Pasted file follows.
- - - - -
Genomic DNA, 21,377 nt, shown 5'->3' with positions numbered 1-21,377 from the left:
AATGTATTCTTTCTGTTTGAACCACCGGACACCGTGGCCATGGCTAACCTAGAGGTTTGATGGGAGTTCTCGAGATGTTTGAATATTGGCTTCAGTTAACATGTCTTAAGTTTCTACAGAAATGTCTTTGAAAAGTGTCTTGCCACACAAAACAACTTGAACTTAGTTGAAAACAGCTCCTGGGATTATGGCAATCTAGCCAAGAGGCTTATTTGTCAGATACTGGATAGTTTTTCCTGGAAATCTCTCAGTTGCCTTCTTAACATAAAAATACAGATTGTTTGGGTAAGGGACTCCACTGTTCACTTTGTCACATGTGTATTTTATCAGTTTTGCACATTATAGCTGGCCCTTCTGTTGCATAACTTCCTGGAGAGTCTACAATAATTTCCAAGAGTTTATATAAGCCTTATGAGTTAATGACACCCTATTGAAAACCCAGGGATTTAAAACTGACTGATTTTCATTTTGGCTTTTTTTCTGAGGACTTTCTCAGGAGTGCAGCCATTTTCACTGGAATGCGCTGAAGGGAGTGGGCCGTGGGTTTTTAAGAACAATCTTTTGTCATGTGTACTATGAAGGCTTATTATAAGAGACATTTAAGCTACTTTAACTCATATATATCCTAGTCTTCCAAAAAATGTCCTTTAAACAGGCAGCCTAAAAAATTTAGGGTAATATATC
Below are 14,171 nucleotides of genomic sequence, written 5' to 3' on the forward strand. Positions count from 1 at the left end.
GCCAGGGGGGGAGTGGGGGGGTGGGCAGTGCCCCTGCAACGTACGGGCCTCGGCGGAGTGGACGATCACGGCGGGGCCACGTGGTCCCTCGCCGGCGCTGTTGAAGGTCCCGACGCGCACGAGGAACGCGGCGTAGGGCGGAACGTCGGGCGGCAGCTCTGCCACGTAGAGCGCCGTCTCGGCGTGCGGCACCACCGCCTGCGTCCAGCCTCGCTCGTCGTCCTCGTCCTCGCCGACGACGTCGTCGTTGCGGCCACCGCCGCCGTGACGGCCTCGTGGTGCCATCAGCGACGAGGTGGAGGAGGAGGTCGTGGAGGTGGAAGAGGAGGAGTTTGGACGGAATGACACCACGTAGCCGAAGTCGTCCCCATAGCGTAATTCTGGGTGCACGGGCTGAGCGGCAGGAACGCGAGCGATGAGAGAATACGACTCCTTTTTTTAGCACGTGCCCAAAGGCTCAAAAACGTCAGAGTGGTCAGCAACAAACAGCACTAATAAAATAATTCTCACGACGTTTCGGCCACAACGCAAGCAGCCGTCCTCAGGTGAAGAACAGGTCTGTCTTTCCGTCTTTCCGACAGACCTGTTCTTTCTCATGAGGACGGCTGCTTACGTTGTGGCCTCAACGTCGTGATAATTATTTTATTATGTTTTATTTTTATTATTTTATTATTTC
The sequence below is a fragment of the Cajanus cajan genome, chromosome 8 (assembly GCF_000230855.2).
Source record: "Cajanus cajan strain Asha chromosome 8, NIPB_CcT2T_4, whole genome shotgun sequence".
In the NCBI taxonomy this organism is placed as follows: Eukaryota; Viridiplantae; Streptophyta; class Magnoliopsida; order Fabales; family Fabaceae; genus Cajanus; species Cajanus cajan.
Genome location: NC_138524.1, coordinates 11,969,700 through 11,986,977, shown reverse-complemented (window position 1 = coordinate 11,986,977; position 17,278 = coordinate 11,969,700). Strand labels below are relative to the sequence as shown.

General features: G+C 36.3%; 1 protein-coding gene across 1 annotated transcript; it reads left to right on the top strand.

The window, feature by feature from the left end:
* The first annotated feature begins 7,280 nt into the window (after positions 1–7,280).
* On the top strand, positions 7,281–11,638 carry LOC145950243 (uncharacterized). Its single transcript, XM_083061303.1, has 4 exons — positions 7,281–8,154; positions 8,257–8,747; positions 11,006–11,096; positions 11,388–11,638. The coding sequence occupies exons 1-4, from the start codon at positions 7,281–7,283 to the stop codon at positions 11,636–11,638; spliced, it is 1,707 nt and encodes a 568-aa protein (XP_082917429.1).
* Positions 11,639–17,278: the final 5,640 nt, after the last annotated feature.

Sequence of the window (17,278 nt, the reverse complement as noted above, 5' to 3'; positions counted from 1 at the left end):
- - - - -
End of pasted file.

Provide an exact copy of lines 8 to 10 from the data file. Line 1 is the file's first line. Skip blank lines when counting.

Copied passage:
Genome location: NC_138524.1, coordinates 11,969,700 through 11,986,977, shown reverse-complemented (window position 1 = coordinate 11,986,977; position 17,278 = coordinate 11,969,700). Strand labels below are relative to the sequence as shown.

General features: G+C 36.3%; 1 protein-coding gene across 1 annotated transcript; it reads left to right on the top strand.

The window, feature by feature from the left end: